100 prosecutors named in big bribery allegationA construction worker in southern Korea yesterday claimed to have bribed about 100 retired and active regional prosecutors over the past two decades.
A man identified by his surname, Jeong, who runs a construction firm in Samcheonpo, South Gyeongsang, last month asked the Busan District Prosecutors’ Office to punish the prosecutors.
Jeong, 52, submitted a list of about 100 prosecutors and said he offered them cash, gifts, meals and sexual services as bribes from March 1984 to April 2009. He said he sent 1 million won ($895) to the head of a regional office on a monthly basis, 500,000 won to seniors and 300,000 won to juniors.
Jeong also said he treated them to lavish meals and sent gifts ahead of holidays like Chuseok and Lunar New Year, and paid for prosecutors’ office retreats and dinner outings.
But Jeong is under trial for fraud and for violating laws regarding legal representation, and prosecutors say his charges are a way of getting back at the prosecutors for his arrest.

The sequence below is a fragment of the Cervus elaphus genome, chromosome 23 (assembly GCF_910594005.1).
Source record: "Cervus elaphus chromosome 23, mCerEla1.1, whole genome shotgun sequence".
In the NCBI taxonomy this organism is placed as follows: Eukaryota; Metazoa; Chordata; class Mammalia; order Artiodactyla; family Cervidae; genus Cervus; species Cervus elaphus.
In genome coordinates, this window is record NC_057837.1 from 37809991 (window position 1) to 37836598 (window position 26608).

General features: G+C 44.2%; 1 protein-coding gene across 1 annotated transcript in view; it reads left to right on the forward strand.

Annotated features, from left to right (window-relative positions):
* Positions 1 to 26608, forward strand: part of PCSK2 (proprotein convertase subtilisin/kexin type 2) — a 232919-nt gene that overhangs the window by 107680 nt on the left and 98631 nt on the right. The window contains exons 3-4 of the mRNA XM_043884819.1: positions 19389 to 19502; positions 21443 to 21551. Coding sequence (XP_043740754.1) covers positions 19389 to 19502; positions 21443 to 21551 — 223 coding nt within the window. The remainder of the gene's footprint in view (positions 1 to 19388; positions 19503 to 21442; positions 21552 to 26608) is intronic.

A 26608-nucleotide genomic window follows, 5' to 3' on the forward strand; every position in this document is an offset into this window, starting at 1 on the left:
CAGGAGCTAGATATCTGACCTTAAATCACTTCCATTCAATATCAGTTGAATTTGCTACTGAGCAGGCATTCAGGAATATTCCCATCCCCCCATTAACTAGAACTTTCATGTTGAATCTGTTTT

The JoongAng Ilbo obtained the list and talked to one active prosecutor on it, who denies Jeong’s claims.
MBC’s current affairs program “PD Diary” is scheduled to air a segment on the potential scandal tonight at 11:05 p.m. PD Diary’s production team said ahead of the April 25 Law Day, it wanted to look deeper into long-held rumors that prosecutors have received bribes in exchange for favorable handling if the bribers ever find themselves in legal trouble.
Jeong’s list contains the names of 57 active prosecutors, most of whom have been posted at the Busan District Prosecutors’ Office or other regional offices in South Gyeongsang. If it’s found to be true, Jeong’s claim would send a major shock wave through the law enforcement system and dozens of prosecutors could be forced to quit.
Most prosecutors on the list denied they had anything to do with Jeong. Some admitted to meeting Jeong but said they never received anything from him. One prosecutor even said Jeong has mental problems and can’t be trusted.
One active prosecutor on the list said Jeong was spreading unsubstantiated rumors. “We were doing our investigation on him as we were supposed to and once we discovered a new charge against him, he threatened to expose his dealings with prosecutors unless we let him off the hook,” the prosecutor said. “But that’s not true. [None of us] had anything to do with the man before.”
The Supreme Public Prosecutors’ Office yesterday declined to comment on the case, saying it hadn’t reviewed all of the details.
By Yoo Jee-ho, Lee Chul-jae [firstname.lastname@example.org]
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